The sociology of sexualities and the sociology of science, knowledge, and technology share many areas of theoretical and empirical interest, yet engagements between the fields have been limited. Work that has spanned both fields has tended to focus on sexuality from a biomedical perspective, neglecting other forms of knowledge production. This paper critically reviews existing areas of convergence between the fields, including measurement and classification, medicalization and risk, reproduction and families, politics and the state, and social movements. I offer suggestions for new avenues of research in these areas in addition to considering how greater theoretical exchange between the two fields could enrich both. I ultimately contend that analyzing forms of social knowledge making—such as law, religion, and the humanities and social sciences—and adopting a broader understanding of STS as method can provide a fresh direction in studying the production and circulation of sexual knowledge.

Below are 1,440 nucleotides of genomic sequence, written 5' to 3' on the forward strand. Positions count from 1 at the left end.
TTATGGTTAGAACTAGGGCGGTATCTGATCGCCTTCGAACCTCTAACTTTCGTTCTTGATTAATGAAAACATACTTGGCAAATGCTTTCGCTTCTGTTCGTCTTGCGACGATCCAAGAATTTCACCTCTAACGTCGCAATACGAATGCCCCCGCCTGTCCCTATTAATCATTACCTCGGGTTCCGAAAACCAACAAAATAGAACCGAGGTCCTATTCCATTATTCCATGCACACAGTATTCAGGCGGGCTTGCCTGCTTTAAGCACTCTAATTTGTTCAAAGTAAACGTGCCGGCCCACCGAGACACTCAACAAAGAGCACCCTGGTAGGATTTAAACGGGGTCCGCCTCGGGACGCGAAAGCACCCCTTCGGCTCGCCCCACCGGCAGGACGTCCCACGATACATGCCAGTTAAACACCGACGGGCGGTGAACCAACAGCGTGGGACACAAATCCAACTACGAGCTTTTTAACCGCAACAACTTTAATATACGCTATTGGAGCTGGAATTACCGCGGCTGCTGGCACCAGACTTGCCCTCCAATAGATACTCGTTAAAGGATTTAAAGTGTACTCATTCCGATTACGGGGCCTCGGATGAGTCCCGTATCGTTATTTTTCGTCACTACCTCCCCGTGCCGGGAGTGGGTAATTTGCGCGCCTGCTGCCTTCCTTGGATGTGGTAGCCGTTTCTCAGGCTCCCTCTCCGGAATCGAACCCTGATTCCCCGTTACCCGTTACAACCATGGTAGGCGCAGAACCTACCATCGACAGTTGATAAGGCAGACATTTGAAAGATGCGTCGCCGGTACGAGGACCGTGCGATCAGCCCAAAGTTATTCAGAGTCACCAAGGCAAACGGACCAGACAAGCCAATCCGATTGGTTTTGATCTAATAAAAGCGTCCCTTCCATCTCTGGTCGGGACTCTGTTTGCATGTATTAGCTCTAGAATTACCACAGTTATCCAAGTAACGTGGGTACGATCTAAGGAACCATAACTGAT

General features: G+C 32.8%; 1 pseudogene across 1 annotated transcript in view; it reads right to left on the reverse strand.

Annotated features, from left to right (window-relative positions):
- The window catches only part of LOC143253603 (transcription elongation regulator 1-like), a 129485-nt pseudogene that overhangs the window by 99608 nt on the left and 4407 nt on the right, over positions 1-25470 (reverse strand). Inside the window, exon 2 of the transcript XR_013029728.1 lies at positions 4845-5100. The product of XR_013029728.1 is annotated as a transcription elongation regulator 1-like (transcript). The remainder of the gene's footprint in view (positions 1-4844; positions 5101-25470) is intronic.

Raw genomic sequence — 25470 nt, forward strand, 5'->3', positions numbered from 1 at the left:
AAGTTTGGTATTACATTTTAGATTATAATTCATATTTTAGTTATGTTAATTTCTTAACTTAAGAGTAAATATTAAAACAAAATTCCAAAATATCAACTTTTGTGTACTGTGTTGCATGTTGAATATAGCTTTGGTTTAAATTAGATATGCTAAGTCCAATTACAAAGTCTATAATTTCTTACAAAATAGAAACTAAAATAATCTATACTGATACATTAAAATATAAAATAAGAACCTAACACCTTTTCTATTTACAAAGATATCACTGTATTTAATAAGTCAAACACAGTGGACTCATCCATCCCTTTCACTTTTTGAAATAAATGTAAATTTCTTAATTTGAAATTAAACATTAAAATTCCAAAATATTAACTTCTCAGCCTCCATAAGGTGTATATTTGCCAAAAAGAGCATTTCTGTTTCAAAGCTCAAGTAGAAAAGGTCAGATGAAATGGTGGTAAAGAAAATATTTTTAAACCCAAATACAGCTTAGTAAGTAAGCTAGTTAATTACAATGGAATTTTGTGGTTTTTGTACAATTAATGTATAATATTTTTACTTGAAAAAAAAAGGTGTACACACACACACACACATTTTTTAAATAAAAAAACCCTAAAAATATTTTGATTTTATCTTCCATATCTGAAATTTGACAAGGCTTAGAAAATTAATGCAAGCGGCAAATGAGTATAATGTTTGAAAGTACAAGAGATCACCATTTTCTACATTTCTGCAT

ASJC Scopus subject areas
- Social Sciences(all)